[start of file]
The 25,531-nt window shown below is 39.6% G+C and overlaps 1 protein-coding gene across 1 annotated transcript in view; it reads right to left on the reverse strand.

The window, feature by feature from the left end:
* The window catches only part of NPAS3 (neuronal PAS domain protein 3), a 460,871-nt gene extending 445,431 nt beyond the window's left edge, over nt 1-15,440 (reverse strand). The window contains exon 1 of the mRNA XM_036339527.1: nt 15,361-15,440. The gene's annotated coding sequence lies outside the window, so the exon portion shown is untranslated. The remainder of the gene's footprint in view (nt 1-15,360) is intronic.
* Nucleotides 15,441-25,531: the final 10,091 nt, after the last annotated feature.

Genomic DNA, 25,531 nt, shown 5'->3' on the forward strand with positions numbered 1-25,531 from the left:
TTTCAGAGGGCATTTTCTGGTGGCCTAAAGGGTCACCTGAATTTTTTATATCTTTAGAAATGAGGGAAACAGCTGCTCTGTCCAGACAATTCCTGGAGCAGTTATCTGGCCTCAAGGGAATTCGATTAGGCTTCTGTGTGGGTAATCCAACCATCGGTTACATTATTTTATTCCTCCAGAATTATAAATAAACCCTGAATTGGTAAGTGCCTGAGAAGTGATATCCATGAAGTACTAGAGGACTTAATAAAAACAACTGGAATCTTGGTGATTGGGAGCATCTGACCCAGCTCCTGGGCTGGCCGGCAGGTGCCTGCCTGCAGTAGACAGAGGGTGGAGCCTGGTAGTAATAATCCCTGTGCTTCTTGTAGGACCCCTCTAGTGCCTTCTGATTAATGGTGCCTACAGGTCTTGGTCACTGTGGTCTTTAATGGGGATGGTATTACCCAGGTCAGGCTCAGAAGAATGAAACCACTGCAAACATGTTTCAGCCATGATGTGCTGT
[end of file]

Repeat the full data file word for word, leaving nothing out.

The 25,531-nt window shown below is 39.6% G+C and overlaps 1 protein-coding gene across 1 annotated transcript in view; it reads right to left on the reverse strand.

The window, feature by feature from the left end:
* The window catches only part of NPAS3 (neuronal PAS domain protein 3), a 460,871-nt gene extending 445,431 nt beyond the window's left edge, over nt 1-15,440 (reverse strand). The window contains exon 1 of the mRNA XM_036339527.1: nt 15,361-15,440. The gene's annotated coding sequence lies outside the window, so the exon portion shown is untranslated. The remainder of the gene's footprint in view (nt 1-15,360) is intronic.
* Nucleotides 15,441-25,531: the final 10,091 nt, after the last annotated feature.

Genomic DNA, 25,531 nt, shown 5'->3' on the forward strand with positions numbered 1-25,531 from the left:
TTTCAGAGGGCATTTTCTGGTGGCCTAAAGGGTCACCTGAATTTTTTATATCTTTAGAAATGAGGGAAACAGCTGCTCTGTCCAGACAATTCCTGGAGCAGTTATCTGGCCTCAAGGGAATTCGATTAGGCTTCTGTGTGGGTAATCCAACCATCGGTTACATTATTTTATTCCTCCAGAATTATAAATAAACCCTGAATTGGTAAGTGCCTGAGAAGTGATATCCATGAAGTACTAGAGGACTTAATAAAAACAACTGGAATCTTGGTGATTGGGAGCATCTGACCCAGCTCCTGGGCTGGCCGGCAGGTGCCTGCCTGCAGTAGACAGAGGGTGGAGCCTGGTAGTAATAATCCCTGTGCTTCTTGTAGGACCCCTCTAGTGCCTTCTGATTAATGGTGCCTACAGGTCTTGGTCACTGTGGTCTTTAATGGGGATGGTATTACCCAGGTCAGGCTCAGAAGAATGAAACCACTGCAAACATGTTTCAGCCATGATGTGCTGT